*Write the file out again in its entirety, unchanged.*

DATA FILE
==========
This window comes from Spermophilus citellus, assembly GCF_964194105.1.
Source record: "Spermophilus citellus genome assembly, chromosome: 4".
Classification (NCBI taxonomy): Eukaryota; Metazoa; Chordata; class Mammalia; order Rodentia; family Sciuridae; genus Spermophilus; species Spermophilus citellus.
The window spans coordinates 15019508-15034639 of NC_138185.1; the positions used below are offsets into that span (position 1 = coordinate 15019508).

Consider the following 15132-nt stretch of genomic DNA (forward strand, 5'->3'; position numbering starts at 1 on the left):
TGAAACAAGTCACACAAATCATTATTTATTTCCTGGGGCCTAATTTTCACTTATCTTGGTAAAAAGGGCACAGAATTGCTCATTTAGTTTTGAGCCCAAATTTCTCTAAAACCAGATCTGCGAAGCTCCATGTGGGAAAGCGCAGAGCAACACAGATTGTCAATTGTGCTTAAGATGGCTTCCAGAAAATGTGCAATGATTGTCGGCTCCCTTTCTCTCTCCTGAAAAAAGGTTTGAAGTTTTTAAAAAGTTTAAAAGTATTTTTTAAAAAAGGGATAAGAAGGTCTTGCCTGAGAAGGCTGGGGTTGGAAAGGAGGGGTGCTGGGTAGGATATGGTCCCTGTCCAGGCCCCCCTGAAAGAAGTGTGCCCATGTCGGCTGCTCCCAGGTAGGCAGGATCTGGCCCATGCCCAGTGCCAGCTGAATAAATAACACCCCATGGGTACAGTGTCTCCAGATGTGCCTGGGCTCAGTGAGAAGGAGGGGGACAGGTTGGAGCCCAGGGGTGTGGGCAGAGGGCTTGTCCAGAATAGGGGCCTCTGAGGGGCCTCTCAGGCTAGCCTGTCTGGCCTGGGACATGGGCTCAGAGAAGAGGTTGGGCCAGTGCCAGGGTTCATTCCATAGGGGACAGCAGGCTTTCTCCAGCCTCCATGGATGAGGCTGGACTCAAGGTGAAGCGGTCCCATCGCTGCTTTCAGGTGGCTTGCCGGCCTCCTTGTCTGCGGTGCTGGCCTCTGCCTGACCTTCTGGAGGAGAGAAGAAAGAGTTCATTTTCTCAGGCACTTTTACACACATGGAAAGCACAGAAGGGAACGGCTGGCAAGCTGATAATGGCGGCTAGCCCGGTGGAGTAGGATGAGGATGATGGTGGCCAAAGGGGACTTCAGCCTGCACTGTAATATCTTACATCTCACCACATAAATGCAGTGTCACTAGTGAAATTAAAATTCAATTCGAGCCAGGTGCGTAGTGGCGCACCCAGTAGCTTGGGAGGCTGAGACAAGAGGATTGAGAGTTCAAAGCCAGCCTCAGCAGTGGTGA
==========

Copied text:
This window comes from Spermophilus citellus, assembly GCF_964194105.1.
Source record: "Spermophilus citellus genome assembly, chromosome: 4".
Classification (NCBI taxonomy): Eukaryota; Metazoa; Chordata; class Mammalia; order Rodentia; family Sciuridae; genus Spermophilus; species Spermophilus citellus.
The window spans coordinates 15019508-15034639 of NC_138185.1; the positions used below are offsets into that span (position 1 = coordinate 15019508).

Consider the following 15132-nt stretch of genomic DNA (forward strand, 5'->3'; position numbering starts at 1 on the left):
TGAAACAAGTCACACAAATCATTATTTATTTCCTGGGGCCTAATTTTCACTTATCTTGGTAAAAAGGGCACAGAATTGCTCATTTAGTTTTGAGCCCAAATTTCTCTAAAACCAGATCTGCGAAGCTCCATGTGGGAAAGCGCAGAGCAACACAGATTGTCAATTGTGCTTAAGATGGCTTCCAGAAAATGTGCAATGATTGTCGGCTCCCTTTCTCTCTCCTGAAAAAAGGTTTGAAGTTTTTAAAAAGTTTAAAAGTATTTTTTAAAAAAGGGATAAGAAGGTCTTGCCTGAGAAGGCTGGGGTTGGAAAGGAGGGGTGCTGGGTAGGATATGGTCCCTGTCCAGGCCCCCCTGAAAGAAGTGTGCCCATGTCGGCTGCTCCCAGGTAGGCAGGATCTGGCCCATGCCCAGTGCCAGCTGAATAAATAACACCCCATGGGTACAGTGTCTCCAGATGTGCCTGGGCTCAGTGAGAAGGAGGGGGACAGGTTGGAGCCCAGGGGTGTGGGCAGAGGGCTTGTCCAGAATAGGGGCCTCTGAGGGGCCTCTCAGGCTAGCCTGTCTGGCCTGGGACATGGGCTCAGAGAAGAGGTTGGGCCAGTGCCAGGGTTCATTCCATAGGGGACAGCAGGCTTTCTCCAGCCTCCATGGATGAGGCTGGACTCAAGGTGAAGCGGTCCCATCGCTGCTTTCAGGTGGCTTGCCGGCCTCCTTGTCTGCGGTGCTGGCCTCTGCCTGACCTTCTGGAGGAGAGAAGAAAGAGTTCATTTTCTCAGGCACTTTTACACACATGGAAAGCACAGAAGGGAACGGCTGGCAAGCTGATAATGGCGGCTAGCCCGGTGGAGTAGGATGAGGATGATGGTGGCCAAAGGGGACTTCAGCCTGCACTGTAATATCTTACATCTCACCACATAAATGCAGTGTCACTAGTGAAATTAAAATTCAATTCGAGCCAGGTGCGTAGTGGCGCACCCAGTAGCTTGGGAGGCTGAGACAAGAGGATTGAGAGTTCAAAGCCAGCCTCAGCAGTGGTGA